There's no real reason for 3D discs to be significantly more expensive than their 2D counterparts. It's greed, pure and simple. And, in the theatrical market, that's doing as much to harm 3D as anything else.
We're not asked to pay extra for any other movie innovation -- color is the same price as B&W, stereo and surround sound is the same price as mono or silent, widescreen is no more expensive than 1.37:1. But somehow, magically, we're supposed to pay more for 3D? I get that studios may have spent some more money on making movies in 3D, and that exhibitors may have spent more money buying new projection equipment. But that's the name of the game, having to pay for new equipment and new technology. The problem was that box office admissions were declining. 3D was supposed to be the solution, but not by charging more per ticket, but just by being a cinematic wonder that drew people out of their houses back to the theater, to see something they couldn't get at home, something truly spectacular. I had no objection to some of the fees, especially at first, when it was a "new" thing. But by this point in time, theatrically, there's no excuse for a $5 surcharge. In my opinion, it should be the same price as 2D, provided you bring your own glasses. (A lot of people may not realize that, despite the recycle notices posted at theaters, RealD glasses are yours to keep after the movie. RealD makes its money selling the glasses to the theater, and they sell -- not rent -- them to you. If you return the glasses, the theater just sells them back to RealD, who clean them and repackage them and sell them back. IMAX glasses are technically loaners, so it's understandable that an IMAX theater would want them back, but I feel theaters are taking advantage these days with the RealD specs. They profit from them twice, first when they sell them to you, and then again when they sell them back to RealD.) And since IMAX charges a surcharge anyway regardless of whether or not its 3D, I think they could probably stand to drop the extra 3D surcharge that they add for 3D and still do okay. If you don't bring your glasses, then sure, charge a dollar to loan out a pair or something, but adding $5 or more to the price at this point is crazy.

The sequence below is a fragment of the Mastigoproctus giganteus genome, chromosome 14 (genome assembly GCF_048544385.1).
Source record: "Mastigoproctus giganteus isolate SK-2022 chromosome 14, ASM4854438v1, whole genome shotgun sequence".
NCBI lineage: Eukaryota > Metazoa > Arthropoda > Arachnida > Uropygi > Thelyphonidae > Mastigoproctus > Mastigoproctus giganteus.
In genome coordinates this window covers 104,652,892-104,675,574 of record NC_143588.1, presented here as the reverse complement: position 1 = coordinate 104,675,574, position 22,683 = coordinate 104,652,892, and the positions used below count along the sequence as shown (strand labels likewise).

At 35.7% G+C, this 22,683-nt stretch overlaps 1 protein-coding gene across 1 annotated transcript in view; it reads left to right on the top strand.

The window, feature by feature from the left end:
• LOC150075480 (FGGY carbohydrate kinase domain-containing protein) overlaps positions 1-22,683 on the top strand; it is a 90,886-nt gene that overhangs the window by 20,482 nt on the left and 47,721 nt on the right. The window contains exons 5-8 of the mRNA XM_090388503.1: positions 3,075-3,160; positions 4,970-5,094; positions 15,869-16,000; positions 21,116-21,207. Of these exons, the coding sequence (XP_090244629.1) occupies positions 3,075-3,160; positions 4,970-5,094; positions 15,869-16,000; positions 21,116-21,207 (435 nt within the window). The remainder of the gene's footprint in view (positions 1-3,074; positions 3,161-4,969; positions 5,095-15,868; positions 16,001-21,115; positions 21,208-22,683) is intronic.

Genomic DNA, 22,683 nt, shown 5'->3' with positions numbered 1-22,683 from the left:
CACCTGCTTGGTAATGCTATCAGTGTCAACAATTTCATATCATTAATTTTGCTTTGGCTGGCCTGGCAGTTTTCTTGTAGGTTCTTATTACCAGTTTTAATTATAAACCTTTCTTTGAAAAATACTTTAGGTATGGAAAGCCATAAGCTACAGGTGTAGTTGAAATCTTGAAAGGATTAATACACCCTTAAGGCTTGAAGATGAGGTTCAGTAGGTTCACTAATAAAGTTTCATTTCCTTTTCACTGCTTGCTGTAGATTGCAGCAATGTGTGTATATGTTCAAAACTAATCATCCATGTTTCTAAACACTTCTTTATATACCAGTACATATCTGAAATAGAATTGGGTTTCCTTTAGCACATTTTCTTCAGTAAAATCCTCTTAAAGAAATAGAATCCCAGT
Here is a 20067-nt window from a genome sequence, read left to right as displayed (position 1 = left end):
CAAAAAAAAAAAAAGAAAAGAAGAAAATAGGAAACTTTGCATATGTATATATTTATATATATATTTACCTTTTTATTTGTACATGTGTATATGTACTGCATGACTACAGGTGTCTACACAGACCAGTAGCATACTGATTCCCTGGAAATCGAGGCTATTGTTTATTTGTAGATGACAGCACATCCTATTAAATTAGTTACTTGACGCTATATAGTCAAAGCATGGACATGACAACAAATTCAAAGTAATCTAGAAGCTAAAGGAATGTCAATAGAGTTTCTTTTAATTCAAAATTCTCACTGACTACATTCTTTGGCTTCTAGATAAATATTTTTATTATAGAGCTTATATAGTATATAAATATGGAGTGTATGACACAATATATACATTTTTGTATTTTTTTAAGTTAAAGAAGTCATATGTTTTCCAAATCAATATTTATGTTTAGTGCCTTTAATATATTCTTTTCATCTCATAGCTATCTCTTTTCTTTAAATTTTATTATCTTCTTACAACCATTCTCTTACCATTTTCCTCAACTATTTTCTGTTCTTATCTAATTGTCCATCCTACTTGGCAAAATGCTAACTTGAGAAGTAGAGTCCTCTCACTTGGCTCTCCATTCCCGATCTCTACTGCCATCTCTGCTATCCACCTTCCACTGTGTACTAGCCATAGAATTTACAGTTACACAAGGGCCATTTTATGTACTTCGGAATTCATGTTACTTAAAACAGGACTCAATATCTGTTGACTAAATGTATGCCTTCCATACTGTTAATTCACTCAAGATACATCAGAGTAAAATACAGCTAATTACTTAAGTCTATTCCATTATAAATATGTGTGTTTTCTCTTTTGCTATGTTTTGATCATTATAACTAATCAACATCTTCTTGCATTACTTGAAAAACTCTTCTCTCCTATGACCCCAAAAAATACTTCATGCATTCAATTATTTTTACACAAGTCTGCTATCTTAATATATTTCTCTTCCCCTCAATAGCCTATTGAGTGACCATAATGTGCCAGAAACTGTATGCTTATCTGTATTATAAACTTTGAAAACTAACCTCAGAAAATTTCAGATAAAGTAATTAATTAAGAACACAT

(An IMAX movie in NYC has just gone up to $22. Which means I could have pre-ordered the new "Transformers" movie on Blu-ray for less than the price of seeing the same movie in theaters. How long before people start doing that with everything? No matter how cool or how big the IMAX screen is, where's that line in the sand where people will say, nevermind, I'll see it at home for less?)
I wonder if, for example, Digital Surround Sound would have caught on at home and in theaters if they charged more for it. You'd probably go and check it out when it was new, but then you'd spend far too much time paying attention to just that part of the movie, and mentally deciding if each extra sound added up to being worth the extra $5 (or more) you paid to experience it. Could anything live up to that kind of scrutiny? Maybe you'd get people leaving theaters the same as they do now, saying things like, "Yeah, the movie was really good, but the surround sound didn't add anything to it.. save the couple bucks and see it in stereo." But we don't do that, because we understand that surround sound is just one of many components that make up a movie.
In my opinion, the continued growth and survival of 3D is dependent on it being recognized as an important artistic component to films. But for the most part, what's coming out in 3D lately doesn't have 3D used in ways that could be described as important or artistic or even as a real component to the film. And if the 3D doesn't contribute to the movie and is an afterthought to raise prices, for how long will people pay higher prices for something that doesn't add to the experience? The studios have brought that on themselves by following up the spectacular, "you have to see it in theaters" spectacle of "Avatar" with the poor cash grab conversions of "Alice In Wonderland" and "Clash Of The Titans" immediately ahead. Just as "Avatar" was starting a legitimate conversation among filmgoers about films that truly needed to be seen in 3D, those two came out almost immediately after with a message of "nah, doesn't really matter if you see it in 3D, we just want your extra money". And I think audiences noticed and got that message, meaning that almost from the start of this 3D revival, people were asking themselves "is this worth extra money" instead of just being able to watch a movie.